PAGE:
October 6, 2022

Sack Specialist Teuhema Embracing Tongan Roots With The Lions

The Canada tour for Sione Teuhema continues this weekend in Toronto. The defensive lineman from Fort Worth, Texas has been living in the thrill of being a tourist and pressuring the opposing offence at the same time.

“To the 6ix. I’m very excited to walk around the city,” Teuhema said.

He surged onto the scene in his very first CFL game in week one against the Edmonton Elks, racking up three sacks in his Lions debut. Teuhema wasn’t shocked but was surprised at the clear path to clean hits.

As he credits the entire defensive line unit for staying on task throughout each game, Teuhema’s goal is simple: get to the quarterback.

“I was surprised but not surprised. The first week felt like, here’s a quarterback, then they just let me run through,” Teuhema added.

With him rounding up to seven sacks so far in 2022, tied for fifth in the CFL with his teammates Mathieu Betts and David Menard, Teuhema is itching to get a few more before the end of the regular season.

“Right now, I’m at seven and we have four more regular season games. I want to get at least 10 plus. I still have time to get to 10 for sure,” Teuhema said.

Defensive lineman Sione Teuhema on his Tongan roots, adjusting to Canadian life and eating up plenty of tackles on Lions defensive line.

Before joining the Lions, Teuhema spent his freshman and sophomore years playing at LSU, then transferred to Southeastern Louisiana University for the remainder of his collegiate eligibility.

Growing up in a Tongan household in Texas, Teuhema takes pride in his Polynesian heritage but still identifies as an American.

“We still have our own culture. We still wear traditional clothing to church. Other than that, I’m Americanized,” Teuhema chuckled.

Although people often referred to him as a Samoan, Teuhema still politely informs them of the differences between Tongan, Samoan and Fijian.

“Not a lot of people know what Polynesians are. They know more about Samoans but not Tongans so I’ll have to tell them what that is. We have different languages. Our tradition is kind of similar but it’s just different islands,” he said.

“The New Zealand All-Blacks do the war dance and call it the Haka. In Tonga, we call it the Sipi Tau.”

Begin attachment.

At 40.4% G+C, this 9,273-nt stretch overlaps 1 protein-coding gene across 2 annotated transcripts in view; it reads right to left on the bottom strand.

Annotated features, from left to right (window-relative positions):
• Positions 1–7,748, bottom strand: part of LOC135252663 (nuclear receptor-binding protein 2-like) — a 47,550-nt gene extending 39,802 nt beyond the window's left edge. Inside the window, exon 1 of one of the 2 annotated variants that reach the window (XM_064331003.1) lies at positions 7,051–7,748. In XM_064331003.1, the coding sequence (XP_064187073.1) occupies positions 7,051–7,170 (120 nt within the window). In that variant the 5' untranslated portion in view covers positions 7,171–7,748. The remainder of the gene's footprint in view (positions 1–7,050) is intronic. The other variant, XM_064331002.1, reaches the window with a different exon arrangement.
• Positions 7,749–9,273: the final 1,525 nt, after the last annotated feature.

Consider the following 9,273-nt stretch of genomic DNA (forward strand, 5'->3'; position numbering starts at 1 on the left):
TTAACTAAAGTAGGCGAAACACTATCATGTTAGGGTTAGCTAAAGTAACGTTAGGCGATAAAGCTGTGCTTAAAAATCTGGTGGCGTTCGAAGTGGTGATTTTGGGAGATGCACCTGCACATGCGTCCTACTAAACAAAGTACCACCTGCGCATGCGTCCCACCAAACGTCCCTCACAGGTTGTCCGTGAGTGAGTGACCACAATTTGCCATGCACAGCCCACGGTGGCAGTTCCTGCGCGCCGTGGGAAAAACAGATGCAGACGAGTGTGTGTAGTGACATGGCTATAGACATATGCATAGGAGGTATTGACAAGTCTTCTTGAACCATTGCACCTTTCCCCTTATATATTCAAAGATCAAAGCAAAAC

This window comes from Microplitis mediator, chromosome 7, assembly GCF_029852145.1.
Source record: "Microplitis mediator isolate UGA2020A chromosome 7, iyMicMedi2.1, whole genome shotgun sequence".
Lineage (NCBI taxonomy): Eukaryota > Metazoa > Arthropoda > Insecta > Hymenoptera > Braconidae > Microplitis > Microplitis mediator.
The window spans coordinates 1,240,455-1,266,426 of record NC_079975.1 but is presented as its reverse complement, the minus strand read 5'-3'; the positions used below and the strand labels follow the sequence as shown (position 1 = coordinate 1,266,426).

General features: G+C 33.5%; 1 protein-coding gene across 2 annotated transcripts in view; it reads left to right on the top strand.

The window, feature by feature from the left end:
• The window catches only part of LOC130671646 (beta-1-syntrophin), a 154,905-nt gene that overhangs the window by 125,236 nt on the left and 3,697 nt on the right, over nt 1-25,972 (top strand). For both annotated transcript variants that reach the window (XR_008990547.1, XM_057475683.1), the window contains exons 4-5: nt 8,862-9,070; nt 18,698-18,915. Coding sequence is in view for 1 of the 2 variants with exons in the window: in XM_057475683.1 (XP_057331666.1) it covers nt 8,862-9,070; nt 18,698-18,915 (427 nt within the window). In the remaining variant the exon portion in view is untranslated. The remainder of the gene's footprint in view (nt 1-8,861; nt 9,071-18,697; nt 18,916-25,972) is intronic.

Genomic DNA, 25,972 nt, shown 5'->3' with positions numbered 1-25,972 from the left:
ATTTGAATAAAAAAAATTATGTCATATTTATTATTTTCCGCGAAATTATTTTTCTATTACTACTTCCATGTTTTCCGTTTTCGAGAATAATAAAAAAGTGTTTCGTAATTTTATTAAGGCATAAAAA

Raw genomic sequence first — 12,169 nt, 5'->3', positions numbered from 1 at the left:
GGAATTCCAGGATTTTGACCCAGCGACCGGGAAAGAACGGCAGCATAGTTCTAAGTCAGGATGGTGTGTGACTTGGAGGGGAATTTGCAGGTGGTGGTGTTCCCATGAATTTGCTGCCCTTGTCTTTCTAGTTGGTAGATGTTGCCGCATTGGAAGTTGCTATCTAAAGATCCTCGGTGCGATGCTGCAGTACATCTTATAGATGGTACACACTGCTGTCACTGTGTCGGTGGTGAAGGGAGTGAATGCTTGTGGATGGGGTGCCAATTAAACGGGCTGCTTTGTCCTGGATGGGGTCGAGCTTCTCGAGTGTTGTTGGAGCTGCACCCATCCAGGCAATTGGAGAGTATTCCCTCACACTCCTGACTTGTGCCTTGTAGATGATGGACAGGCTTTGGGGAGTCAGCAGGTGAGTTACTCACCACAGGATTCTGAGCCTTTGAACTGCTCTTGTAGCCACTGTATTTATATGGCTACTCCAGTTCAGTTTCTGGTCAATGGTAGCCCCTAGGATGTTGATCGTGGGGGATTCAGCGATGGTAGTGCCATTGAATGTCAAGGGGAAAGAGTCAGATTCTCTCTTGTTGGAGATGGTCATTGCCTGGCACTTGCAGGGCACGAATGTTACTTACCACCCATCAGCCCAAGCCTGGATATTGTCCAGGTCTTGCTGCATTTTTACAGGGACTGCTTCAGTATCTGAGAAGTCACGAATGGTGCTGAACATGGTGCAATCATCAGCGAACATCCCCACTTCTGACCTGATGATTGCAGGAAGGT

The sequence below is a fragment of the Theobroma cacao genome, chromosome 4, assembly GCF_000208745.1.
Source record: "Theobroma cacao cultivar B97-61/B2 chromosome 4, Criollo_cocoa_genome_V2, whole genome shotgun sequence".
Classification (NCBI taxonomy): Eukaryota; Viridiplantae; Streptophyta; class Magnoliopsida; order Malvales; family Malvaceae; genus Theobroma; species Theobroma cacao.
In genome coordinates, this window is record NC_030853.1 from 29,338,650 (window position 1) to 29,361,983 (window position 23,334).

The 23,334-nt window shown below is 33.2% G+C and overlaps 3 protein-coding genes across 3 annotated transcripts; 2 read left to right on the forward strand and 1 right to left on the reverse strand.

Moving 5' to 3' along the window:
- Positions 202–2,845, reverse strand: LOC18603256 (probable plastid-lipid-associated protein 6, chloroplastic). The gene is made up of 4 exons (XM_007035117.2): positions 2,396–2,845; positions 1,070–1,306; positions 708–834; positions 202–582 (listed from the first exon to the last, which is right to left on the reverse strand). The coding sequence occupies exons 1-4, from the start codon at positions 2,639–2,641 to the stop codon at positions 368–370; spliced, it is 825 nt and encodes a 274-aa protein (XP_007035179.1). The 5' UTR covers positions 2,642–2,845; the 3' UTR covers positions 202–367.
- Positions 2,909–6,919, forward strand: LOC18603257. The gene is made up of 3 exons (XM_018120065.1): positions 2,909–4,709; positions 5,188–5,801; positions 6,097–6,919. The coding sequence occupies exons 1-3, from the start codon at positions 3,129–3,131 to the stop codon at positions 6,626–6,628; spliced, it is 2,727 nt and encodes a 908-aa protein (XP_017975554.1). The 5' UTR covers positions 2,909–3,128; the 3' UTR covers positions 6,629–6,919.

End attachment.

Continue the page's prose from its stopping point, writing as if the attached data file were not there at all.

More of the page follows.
Although he is almost 6,000 miles away from Tonga right now, Teuhema says he plans on visiting the country of his roots. The Polynesian culture is similar to Texas where the primary focus is on faith, family and football. But Teuhema said he was a baseball enthusiast before developing his full potential in football.

“Baseball was my favourite sport at first. My dad and mom were like; you’re going to be the Tongan to play in the MLB. Just go play baseball,” he recalled.

Unfortunately, Sam Tuivailala was a few steps ahead. He was Tonga’s first-ever player to play in the MLB, who previously pitched for the St. Louis Cardinals in 2014 and Seattle Mariners in 2018.

Once Teuhema realizes the more physical game is meant for him, the 27-year-old defensive lineman has played at the highest level he could reach. After his collegiate career at LSU and Southeastern Louisiana, Teuhema attended several NFL mini-camps with the Chicago Bears, and New York Jets and eventually signed to the Carolina Panthers practice roster. Sione also played in the Indoor Football League in 2021 before earning a shot at the Lions training camp this season.

He says the bigger, wider field of the CFL makes him a better player.

“It means you have to be in shape. Because if you’re not, we can see you being tired on film. To play D-Line in the CFL, you have to be quick. You don’t necessarily have to be really heavy. They’re looking for quicker guys to run further,” Teuhema added.

He arrived in Kamloops without any pressure on himself other than trying to make the team. Once he stepped onto the field with new faces surrounding him, the entire D-Line immediately clicked.

“The defensive line is a good group. From camp, we just all connected. Usually, it’ll be quiet for a couple of weeks, everyone just trying to get a feel of everyone. But we all got along quickly, it’s a good group,” Teuhema said.

Defensive lineman Sione Teuhema on his Tongan roots, adjusting to Canadian life and eating up plenty of tackles on Lions defensive line.

With a few more stops that’ll complete Teuhema’s Canada tour in 2022, he’s excited to test himself out in the colder climate. He’s already far from home, he said he may as well experience everything Canada has to offer.

“It’s been fun. I feel welcomed. That’s the main thing. It’s different from Texas, it’s not flat, and I can see the mountains. It’s not as hot out so I’ve been waiting for the cold. I’m from Texas so I hate the heat,” he added.

“Texas winter, I can deal with that. I don’t know about the winter here so we’re going to have to see,” Teuhema chuckled.

As each game becomes more crucial, the Lions’ D-Line are playing cohesively despite some injuries. Thanks to the addition of Woody Baron, who was actively recovering from his injury for the majority of the season until he was able to suit up against the Stampeders in Week 16. As well as the 2022 first-round draft pick Nathan Cherry, bringing that prairie toughness with him onto this Lions’ team.

“We have to be a unit. Everybody is playing for each other. Don’t try to do your individual thing, that’s when the team breaks up. We just want to be sure that we stay as a unit,” Teuhema said.